q-Space Learning with Synthesized Training Data

  • Chuyang YeEmail author
  • Yue Cui
  • Xiuli Li
Conference paper
Part of the Mathematics and Visualization book series (MATHVISUAL)


q-Space learning has been developed to improve tissue microstructure estimation on diffusion magnetic resonance imaging (dMRI) scans when only a limited number of diffusion gradients are applied. However, the training samples for q-space learning are obtained from high-quality diffusion signals densely sampled in the q-space, which are acquired on the same scanner of the test scans with a large number of diffusion gradients, and they may not be available for existing or ongoing datasets. In this work, we explore q-space learning with synthesized training data so that it can be applied to datasets where training signals are not available. We seek to synthesize diffusion signals densely sampled in the q-space, whose corresponding undersampled signals should match the distribution of observed undersampled diffusion signals. Specifically, by drawing samples from a simple distribution and feeding them into a generator defined by a multiple layer perceptron, we synthesize the continuous SHORE signal representation, from which both densely sampled and undersampled synthesized diffusion signals can be computed. The weights in the generator are learned by minimizing the distribution difference, which is measured by the maximum mean discrepancy, between the synthesized and observed undersampled signals. In addition, regularization terms are added to discourage unrealistic synthetic signals. With the learned generator, densely sampled diffusion signals can be synthesized for q-space learning. The proposed approach was applied to microstructure estimation on dMRI scans acquired with a limited number of diffusion gradients. The results demonstrate the benefit of using synthetic training signals for q-space learning when actual training data are not acquired.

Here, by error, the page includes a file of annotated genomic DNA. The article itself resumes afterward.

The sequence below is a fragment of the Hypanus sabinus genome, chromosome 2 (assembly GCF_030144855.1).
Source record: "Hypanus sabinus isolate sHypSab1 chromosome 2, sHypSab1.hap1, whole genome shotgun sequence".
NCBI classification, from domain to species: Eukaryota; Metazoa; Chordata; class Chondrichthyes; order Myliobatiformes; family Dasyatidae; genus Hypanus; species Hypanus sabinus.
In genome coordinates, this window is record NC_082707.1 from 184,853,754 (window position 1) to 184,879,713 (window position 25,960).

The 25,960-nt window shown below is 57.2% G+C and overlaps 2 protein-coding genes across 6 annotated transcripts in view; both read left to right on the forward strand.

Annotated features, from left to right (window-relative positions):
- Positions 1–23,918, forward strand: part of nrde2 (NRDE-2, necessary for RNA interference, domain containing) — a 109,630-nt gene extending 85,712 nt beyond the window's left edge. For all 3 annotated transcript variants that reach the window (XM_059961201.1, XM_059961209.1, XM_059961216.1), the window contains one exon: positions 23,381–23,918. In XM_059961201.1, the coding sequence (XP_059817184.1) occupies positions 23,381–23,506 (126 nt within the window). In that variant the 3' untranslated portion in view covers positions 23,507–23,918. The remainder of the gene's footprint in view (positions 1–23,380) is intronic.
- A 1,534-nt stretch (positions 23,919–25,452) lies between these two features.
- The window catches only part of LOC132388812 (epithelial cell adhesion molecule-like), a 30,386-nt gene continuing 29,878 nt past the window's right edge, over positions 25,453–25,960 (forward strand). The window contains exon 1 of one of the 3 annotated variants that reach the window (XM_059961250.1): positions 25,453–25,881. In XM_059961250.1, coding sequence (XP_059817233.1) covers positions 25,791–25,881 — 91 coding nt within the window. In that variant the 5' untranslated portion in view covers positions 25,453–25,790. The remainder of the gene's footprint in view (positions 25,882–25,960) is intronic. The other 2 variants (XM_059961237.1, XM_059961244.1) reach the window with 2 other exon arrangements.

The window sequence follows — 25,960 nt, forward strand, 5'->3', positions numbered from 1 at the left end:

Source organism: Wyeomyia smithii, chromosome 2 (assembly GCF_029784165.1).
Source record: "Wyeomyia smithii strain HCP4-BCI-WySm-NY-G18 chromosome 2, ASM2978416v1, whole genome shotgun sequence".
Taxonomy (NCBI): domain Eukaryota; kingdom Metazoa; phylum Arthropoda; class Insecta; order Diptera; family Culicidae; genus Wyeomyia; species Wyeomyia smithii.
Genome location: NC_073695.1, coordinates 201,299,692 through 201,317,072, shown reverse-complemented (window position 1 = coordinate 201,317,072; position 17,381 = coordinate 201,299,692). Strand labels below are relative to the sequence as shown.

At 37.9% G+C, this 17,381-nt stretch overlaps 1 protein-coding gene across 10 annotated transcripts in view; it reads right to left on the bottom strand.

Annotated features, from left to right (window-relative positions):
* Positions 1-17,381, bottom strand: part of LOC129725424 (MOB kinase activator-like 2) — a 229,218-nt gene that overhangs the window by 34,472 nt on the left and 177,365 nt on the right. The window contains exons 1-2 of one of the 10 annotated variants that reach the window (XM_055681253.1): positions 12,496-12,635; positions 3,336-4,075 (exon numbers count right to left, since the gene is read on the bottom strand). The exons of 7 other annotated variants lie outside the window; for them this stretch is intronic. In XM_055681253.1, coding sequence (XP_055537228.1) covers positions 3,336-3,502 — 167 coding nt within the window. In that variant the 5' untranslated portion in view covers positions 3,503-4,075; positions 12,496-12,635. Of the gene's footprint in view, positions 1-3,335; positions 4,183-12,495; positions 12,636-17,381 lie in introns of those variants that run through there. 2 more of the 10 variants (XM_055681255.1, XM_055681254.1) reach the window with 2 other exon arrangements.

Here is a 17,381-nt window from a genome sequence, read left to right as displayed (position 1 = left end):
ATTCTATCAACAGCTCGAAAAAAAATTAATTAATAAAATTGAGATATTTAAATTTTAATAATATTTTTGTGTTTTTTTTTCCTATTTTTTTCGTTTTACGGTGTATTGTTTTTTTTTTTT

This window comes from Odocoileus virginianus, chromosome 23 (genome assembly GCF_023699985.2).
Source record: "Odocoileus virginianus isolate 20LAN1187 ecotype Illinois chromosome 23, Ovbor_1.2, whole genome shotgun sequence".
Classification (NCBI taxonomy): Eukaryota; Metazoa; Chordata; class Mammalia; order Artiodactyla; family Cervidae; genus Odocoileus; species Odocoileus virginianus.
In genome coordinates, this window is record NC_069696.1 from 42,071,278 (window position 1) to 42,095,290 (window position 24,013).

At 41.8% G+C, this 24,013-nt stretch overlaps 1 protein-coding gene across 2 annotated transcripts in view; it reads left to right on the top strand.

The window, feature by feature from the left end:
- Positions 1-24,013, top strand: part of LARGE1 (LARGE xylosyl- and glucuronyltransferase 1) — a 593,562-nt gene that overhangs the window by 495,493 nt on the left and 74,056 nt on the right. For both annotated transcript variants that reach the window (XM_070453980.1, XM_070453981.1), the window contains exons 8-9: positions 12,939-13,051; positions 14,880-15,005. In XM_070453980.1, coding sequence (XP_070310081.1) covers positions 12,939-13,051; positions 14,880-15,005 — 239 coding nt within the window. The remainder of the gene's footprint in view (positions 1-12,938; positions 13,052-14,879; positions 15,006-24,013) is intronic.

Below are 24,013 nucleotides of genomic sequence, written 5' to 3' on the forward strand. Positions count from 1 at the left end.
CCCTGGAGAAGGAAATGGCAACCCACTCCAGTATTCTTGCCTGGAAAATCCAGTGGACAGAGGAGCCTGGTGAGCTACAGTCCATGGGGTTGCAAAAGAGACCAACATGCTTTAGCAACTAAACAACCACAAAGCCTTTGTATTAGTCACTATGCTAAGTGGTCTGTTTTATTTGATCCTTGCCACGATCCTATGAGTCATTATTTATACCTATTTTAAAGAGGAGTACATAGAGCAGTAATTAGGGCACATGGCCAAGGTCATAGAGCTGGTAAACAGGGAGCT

Diffusion MRI q-space learning Training data synthesis 



This work is supported by the National Natural Science Foundation of China (NSFC 61601461) and Beijing Institute of Technology Research Fund Program for Young Scholars. Data were provided by the Human Connectome Project, WU-Minn Consortium (Principal Investigators: David Van Essen and Kamil Ugurbil; 1U54MH091657) funded by the 16 NIH Institutes and Centers that support the NIH Blueprint for Neuroscience Research; and by the McDonnell Center for Systems Neuroscience at Washington University.

Declaration of Conflict or Commercial Interest

We declare that we have no conflict or commercial interest that can inappropriately influence our work.


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© Springer Nature Switzerland AG 2019

Authors and Affiliations

  1. 1.School of Information and ElectronicsBeijing Institute of TechnologyBeijingChina
  2. 2.Brainnetome Center, Institute of Automation, Chinese Academy of SciencesBeijingChina
  3. 3.Deepwise Inc.BeijingChina

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